Celebrate Elizabethton’s Covered Bridge this week
Published 9:45 am Wednesday, June 10, 2015
Just as sure as June appears on the calendar each year, so does the annual Covered Bridge Celebration, which begins tonight. There will be music in the park along with festival food, arts and crafts and fun for everyone!
The old bridge is now 133 years old, and little did its builders realize that it would become such a well-known landmark and be celebrated by the town over 125 years later.
To those living today, it has always been there, and a very important part of our local history. Even today’s senior citizens remember playing in and around the bridge and swimming in the Doe River beneath it. They remember when cars traveled through the old bridge to homes located in East Side and on Cat Island.
Many have fished from the banks of Doe River near the Covered Bridge and some remember ice skating in the winter when the river froze over near the bridge. It seems that we all have fond memories of the Covered Bridge.
Known as the Queen of the Doe, the historic Covered Bridge has withstood the ravages of time and nature to still be a place of beauty.
It has been the subject of numerous paintings and hardly a day goes by that someone does not photograph it. It’s the first thing visitors to Elizabethton notice. The wooden structure commands attention along with the Doe River weir dam just a few feet downstream and beautiful old historic homes located to the west on Riverside Drive and Hattie Avenue.
It is unknown how many covered bridges were built in Tennessee, however, only four remain. That Elizabethton’s Covered Bridge is one of four is unique.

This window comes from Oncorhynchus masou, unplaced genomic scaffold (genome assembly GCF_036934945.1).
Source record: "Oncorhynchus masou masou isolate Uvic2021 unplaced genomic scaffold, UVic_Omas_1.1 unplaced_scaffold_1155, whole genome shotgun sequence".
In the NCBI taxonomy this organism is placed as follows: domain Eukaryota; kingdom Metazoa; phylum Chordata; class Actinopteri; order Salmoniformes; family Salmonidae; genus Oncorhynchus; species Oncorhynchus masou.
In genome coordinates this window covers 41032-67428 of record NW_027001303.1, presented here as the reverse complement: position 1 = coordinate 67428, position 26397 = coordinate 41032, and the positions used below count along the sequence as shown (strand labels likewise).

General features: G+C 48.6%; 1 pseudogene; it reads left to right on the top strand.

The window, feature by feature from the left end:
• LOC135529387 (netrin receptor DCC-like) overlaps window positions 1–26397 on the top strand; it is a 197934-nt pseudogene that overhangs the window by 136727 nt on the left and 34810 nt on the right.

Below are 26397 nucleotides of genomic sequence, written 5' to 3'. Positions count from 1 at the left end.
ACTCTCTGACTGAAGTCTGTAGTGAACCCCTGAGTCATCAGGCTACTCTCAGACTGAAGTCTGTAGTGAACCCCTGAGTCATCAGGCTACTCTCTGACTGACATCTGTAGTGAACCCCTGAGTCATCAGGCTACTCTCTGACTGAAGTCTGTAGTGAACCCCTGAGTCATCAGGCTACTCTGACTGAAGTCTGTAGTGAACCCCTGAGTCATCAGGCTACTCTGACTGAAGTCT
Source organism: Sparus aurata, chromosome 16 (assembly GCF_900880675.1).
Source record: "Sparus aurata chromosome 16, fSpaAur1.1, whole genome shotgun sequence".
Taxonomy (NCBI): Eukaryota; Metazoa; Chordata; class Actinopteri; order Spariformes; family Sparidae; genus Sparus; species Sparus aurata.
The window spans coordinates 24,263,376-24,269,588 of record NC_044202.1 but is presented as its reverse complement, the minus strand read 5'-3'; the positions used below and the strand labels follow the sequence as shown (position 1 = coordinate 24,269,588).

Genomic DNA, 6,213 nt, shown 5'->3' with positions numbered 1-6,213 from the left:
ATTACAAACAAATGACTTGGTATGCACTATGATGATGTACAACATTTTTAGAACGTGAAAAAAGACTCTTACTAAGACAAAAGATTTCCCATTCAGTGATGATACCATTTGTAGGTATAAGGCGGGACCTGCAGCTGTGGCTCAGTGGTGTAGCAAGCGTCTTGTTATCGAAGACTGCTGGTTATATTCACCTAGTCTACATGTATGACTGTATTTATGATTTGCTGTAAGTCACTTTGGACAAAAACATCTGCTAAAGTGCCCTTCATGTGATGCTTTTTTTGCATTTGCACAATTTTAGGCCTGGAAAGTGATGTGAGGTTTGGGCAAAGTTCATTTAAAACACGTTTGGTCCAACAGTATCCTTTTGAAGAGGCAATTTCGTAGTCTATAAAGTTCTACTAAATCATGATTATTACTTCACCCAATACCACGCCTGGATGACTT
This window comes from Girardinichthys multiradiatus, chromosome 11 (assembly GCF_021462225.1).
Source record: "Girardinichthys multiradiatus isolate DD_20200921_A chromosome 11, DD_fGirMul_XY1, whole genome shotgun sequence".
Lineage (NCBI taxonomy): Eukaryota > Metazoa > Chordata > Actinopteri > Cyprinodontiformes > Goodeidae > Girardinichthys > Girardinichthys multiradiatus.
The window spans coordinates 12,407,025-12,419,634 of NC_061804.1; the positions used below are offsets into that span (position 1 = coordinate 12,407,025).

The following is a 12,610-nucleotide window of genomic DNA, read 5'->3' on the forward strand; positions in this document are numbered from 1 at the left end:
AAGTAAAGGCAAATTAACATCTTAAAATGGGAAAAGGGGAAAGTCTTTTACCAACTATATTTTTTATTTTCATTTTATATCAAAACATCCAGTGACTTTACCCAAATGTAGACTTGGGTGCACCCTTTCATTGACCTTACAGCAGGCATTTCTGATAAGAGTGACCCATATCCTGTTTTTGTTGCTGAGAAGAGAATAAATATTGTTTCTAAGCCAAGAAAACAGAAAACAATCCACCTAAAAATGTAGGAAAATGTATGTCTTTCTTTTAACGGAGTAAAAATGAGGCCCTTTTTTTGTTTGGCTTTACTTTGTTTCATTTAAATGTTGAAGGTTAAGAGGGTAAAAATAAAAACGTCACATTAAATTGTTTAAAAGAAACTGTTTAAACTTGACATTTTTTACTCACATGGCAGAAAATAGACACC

Once indispensable to American communities, covered bridges numbered in the thousands. They connected towns and villages, enabling people to better communicate and to exchange goods and services. For the longest time, Elizabethton’s Covered Bridge was the principal means of crossing the Doe River.
Today, covered bridges are no longer vital connectors. Instead they’ve become relics visited by tourists looking for a respite from the world’s web of steel and concrete.
But, more than that, they connect the past with the present.
This week, hundreds of festival goers will walk through the old bridge and admire it as they celebrate the beautiful old landmark with song and music reverberating from the nearby park. There will also be dancing in the park, plenty of tasty festival food to sample, and arts and crafts made by both homefolks and visitors.
Although the Historic Covered Bridge no longer carries traffic it is a reminder of a time when life was slower and much simpler. A reminder of when Elizabethton was in its infancy, when there few stores and businesses east of the Doe River and very few homes dotted the landscape.
The Elizabethton bridge has been renovated from time to time, and, like other covered bridges across America, it, too, has become obsolete with newer technology and designs. Still, its rustic charm will not be lost to the many visitors who will be in town this week to celebrate the old bridge.
We hope Elizabethton’s Covered Bridge will endure another 100 years. It’s an important piece of our heritage and a piece of living history that we are more than willing to share with visitors to town.
It’s worthy of a grand celebration every year.